With unemployment still higher than anticipated for 2012, many Americans are still struggling to find a job. It can be frustrating, especially for new college graduates who lack work experience. But instead of letting the national numbers discourage you from seeking out work, focus your attention on these job search strategies that you can do to separate yourself from the pack.
The days of relying on a stunning resume to set you apart are long gone. Recruiters are flooded with great looking resumes everyday, but it simply doesn’t guarantee a job.
Even having strong credentials, like a graduate degree, won’t get you a job overnight. In a recent conversation with an MBA graduate, I learned that he had submitted hundreds of resumes but didn’t receive any callbacks. When he removed the MBA from his resume, his phone rang the next day with two interview opportunities. While it’s difficult to pinpoint exactly why that was the case for him, it’s worth pointing out that a degree isn’t necessarily the golden ticket into a good job.
Know Why You Want The Job
This sounds obvious, but the answer isn’t, “because I’m unemployed and need a job.” Businesses aren’t looking to hand out jobs to people just because that person is unemployed. They’re looking to fill the spot with people who know what they want and understand what the company needs. That’s why it’s so important that you identify what you want in a job – besides a paycheck. When you can articulate the why to yourself, you’ll narrow your search and have a much better chance of finding a good fit. Throwing your resume to anyone that’ll take it is a waste of time. Be deliberate and identify why you want to work somewhere – that strategy will help you to land a job that you actually want.
Shadow in that Field
This is especially good for college graduates who aren’t sure what line of work they want to pursue. Take two or three weeks and line up a few shadowing opportunities to experience the company firsthand. Not only will it give you an idea of whether or not you want to go in that industry, it will give you an insider track to meeting people within the company. Even a week with a new contact can set you apart in their mind to call you in for an interview.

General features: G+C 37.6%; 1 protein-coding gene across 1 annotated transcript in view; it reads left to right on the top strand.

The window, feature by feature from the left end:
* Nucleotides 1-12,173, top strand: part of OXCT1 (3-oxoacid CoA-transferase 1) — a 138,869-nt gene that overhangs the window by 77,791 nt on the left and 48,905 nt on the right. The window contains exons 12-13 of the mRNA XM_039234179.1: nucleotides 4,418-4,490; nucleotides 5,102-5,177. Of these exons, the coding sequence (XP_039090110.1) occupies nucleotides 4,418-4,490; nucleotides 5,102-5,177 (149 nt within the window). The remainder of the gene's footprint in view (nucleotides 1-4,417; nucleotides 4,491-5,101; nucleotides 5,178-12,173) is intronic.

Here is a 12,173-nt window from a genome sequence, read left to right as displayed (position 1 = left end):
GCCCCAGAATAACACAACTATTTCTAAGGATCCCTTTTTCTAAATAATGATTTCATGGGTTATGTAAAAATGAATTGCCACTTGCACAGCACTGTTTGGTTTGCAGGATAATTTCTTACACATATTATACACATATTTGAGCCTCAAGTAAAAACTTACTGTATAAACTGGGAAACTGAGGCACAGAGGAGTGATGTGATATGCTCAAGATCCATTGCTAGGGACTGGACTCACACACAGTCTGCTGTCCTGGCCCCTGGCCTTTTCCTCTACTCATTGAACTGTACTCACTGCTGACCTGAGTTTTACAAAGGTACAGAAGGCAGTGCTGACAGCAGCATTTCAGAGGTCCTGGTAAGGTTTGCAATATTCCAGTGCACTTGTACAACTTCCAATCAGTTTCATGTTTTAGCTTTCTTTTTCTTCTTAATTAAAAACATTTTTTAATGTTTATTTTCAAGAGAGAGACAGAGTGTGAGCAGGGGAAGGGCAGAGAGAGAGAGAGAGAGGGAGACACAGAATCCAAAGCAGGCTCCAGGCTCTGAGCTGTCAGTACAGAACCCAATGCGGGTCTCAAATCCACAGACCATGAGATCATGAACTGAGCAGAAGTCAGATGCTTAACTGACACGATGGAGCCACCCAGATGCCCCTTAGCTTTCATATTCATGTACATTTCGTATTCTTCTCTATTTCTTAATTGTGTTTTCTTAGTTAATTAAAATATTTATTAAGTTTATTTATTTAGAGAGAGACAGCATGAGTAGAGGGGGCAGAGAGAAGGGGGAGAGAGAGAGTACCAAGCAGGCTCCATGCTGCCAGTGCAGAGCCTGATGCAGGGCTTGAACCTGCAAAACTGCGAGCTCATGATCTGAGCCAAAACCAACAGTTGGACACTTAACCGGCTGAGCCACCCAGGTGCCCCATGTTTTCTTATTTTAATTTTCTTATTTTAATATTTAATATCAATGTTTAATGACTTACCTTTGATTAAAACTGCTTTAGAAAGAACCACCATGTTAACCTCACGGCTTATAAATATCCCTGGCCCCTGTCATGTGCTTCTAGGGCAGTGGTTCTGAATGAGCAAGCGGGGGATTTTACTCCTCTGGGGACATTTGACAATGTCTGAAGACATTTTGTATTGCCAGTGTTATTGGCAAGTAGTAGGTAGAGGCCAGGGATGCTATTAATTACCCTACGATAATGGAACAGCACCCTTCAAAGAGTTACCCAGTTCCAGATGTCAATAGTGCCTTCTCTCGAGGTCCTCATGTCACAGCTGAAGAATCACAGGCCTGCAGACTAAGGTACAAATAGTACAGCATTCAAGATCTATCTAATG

Use Your Network
Shadowing is a great way to add a new contact to your network. Everyone has a network – everyone. While you may not directly know powerful contacts, someone you know might. That’s the whole idea behind networking. The phrase ‘it’s who you know’ is cliché, but it’s one of the best ways to stand out from the stack of resumes on a recruiter’s desk. Think about it – when a friend recommends something to you, don’t you generally trust their opinion? When someone recommends you to a recruiter, they’re vouching for you as someone they would trust to do a good job.
The opportunities for you to network today are endless. You can stay connected with so many people through social media sites and make new connections with sites like LinkedIn. If you’re not using these resources to find old contacts and to seek out new ones, you’re throwing away valuable opportunities to land a good job.
Do Your Research
If you’re unemployed, you should feel as though you’re working full time plus overtime as you research companies and apply for a new job. There’s no sugar coating it – you should invest a lot of time in researching a company if you’re serious about working there. Yes, you need a paycheck, but you also need to find an employer that gives you the opportunity to grow and advance. Otherwise, you’re just looking for a J-O-B and without proper research, your chances of being disappointed increase greatly.